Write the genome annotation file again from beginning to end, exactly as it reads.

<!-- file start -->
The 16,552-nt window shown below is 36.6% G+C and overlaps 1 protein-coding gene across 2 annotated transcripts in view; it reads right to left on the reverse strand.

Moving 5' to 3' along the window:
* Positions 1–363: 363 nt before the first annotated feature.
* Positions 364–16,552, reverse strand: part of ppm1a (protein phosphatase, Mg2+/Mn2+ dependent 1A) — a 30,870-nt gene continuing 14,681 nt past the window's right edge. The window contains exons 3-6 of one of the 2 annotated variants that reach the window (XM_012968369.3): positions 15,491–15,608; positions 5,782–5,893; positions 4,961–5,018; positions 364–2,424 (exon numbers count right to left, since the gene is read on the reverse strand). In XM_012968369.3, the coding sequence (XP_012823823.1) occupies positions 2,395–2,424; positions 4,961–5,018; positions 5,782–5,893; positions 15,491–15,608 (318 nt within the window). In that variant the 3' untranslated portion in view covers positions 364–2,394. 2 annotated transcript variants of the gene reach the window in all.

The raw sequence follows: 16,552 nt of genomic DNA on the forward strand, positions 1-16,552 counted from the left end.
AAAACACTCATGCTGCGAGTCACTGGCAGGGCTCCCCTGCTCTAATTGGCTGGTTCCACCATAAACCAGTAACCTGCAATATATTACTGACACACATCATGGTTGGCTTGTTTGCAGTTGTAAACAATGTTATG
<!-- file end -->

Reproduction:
The 16,552-nt window shown below is 36.6% G+C and overlaps 1 protein-coding gene across 2 annotated transcripts in view; it reads right to left on the reverse strand.

Moving 5' to 3' along the window:
* Positions 1–363: 363 nt before the first annotated feature.
* Positions 364–16,552, reverse strand: part of ppm1a (protein phosphatase, Mg2+/Mn2+ dependent 1A) — a 30,870-nt gene continuing 14,681 nt past the window's right edge. The window contains exons 3-6 of one of the 2 annotated variants that reach the window (XM_012968369.3): positions 15,491–15,608; positions 5,782–5,893; positions 4,961–5,018; positions 364–2,424 (exon numbers count right to left, since the gene is read on the reverse strand). In XM_012968369.3, the coding sequence (XP_012823823.1) occupies positions 2,395–2,424; positions 4,961–5,018; positions 5,782–5,893; positions 15,491–15,608 (318 nt within the window). In that variant the 3' untranslated portion in view covers positions 364–2,394. 2 annotated transcript variants of the gene reach the window in all.

The raw sequence follows: 16,552 nt of genomic DNA on the forward strand, positions 1-16,552 counted from the left end.
AAAACACTCATGCTGCGAGTCACTGGCAGGGCTCCCCTGCTCTAATTGGCTGGTTCCACCATAAACCAGTAACCTGCAATATATTACTGACACACATCATGGTTGGCTTGTTTGCAGTTGTAAACAATGTTATG